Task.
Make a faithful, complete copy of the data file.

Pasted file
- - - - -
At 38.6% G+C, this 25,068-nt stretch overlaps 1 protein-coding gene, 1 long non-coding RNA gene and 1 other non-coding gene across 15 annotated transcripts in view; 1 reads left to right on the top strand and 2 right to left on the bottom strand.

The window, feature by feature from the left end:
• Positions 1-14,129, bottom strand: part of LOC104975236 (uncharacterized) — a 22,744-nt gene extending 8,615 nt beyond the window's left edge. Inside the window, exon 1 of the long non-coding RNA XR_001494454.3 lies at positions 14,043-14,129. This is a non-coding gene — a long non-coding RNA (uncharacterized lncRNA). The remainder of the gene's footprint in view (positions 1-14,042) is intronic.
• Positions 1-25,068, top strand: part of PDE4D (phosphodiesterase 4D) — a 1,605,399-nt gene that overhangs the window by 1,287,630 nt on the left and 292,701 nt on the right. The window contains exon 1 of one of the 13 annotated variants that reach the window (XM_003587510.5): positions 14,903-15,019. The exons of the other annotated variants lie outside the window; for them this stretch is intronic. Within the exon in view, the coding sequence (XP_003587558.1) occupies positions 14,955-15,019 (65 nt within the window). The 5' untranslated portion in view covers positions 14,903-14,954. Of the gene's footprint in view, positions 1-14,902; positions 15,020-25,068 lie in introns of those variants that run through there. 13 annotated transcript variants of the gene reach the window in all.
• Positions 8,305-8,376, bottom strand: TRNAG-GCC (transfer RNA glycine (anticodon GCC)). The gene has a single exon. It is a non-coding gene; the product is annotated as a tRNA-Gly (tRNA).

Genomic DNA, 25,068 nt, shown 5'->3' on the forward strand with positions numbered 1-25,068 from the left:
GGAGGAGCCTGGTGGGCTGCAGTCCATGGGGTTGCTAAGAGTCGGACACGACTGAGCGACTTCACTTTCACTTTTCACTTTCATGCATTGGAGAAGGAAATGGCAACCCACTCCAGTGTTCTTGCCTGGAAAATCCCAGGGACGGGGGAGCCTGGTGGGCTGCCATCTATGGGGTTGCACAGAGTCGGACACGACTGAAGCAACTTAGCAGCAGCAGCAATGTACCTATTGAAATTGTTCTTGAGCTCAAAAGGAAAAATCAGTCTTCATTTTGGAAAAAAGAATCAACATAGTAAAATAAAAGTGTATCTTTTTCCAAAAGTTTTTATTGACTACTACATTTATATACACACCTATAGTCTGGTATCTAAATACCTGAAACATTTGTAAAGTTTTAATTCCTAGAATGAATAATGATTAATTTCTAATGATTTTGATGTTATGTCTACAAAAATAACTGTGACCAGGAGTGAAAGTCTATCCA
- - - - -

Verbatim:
At 38.6% G+C, this 25,068-nt stretch overlaps 1 protein-coding gene, 1 long non-coding RNA gene and 1 other non-coding gene across 15 annotated transcripts in view; 1 reads left to right on the top strand and 2 right to left on the bottom strand.

The window, feature by feature from the left end:
• Positions 1-14,129, bottom strand: part of LOC104975236 (uncharacterized) — a 22,744-nt gene extending 8,615 nt beyond the window's left edge. Inside the window, exon 1 of the long non-coding RNA XR_001494454.3 lies at positions 14,043-14,129. This is a non-coding gene — a long non-coding RNA (uncharacterized lncRNA). The remainder of the gene's footprint in view (positions 1-14,042) is intronic.
• Positions 1-25,068, top strand: part of PDE4D (phosphodiesterase 4D) — a 1,605,399-nt gene that overhangs the window by 1,287,630 nt on the left and 292,701 nt on the right. The window contains exon 1 of one of the 13 annotated variants that reach the window (XM_003587510.5): positions 14,903-15,019. The exons of the other annotated variants lie outside the window; for them this stretch is intronic. Within the exon in view, the coding sequence (XP_003587558.1) occupies positions 14,955-15,019 (65 nt within the window). The 5' untranslated portion in view covers positions 14,903-14,954. Of the gene's footprint in view, positions 1-14,902; positions 15,020-25,068 lie in introns of those variants that run through there. 13 annotated transcript variants of the gene reach the window in all.
• Positions 8,305-8,376, bottom strand: TRNAG-GCC (transfer RNA glycine (anticodon GCC)). The gene has a single exon. It is a non-coding gene; the product is annotated as a tRNA-Gly (tRNA).

Genomic DNA, 25,068 nt, shown 5'->3' on the forward strand with positions numbered 1-25,068 from the left:
GGAGGAGCCTGGTGGGCTGCAGTCCATGGGGTTGCTAAGAGTCGGACACGACTGAGCGACTTCACTTTCACTTTTCACTTTCATGCATTGGAGAAGGAAATGGCAACCCACTCCAGTGTTCTTGCCTGGAAAATCCCAGGGACGGGGGAGCCTGGTGGGCTGCCATCTATGGGGTTGCACAGAGTCGGACACGACTGAAGCAACTTAGCAGCAGCAGCAATGTACCTATTGAAATTGTTCTTGAGCTCAAAAGGAAAAATCAGTCTTCATTTTGGAAAAAAGAATCAACATAGTAAAATAAAAGTGTATCTTTTTCCAAAAGTTTTTATTGACTACTACATTTATATACACACCTATAGTCTGGTATCTAAATACCTGAAACATTTGTAAAGTTTTAATTCCTAGAATGAATAATGATTAATTTCTAATGATTTTGATGTTATGTCTACAAAAATAACTGTGACCAGGAGTGAAAGTCTATCCA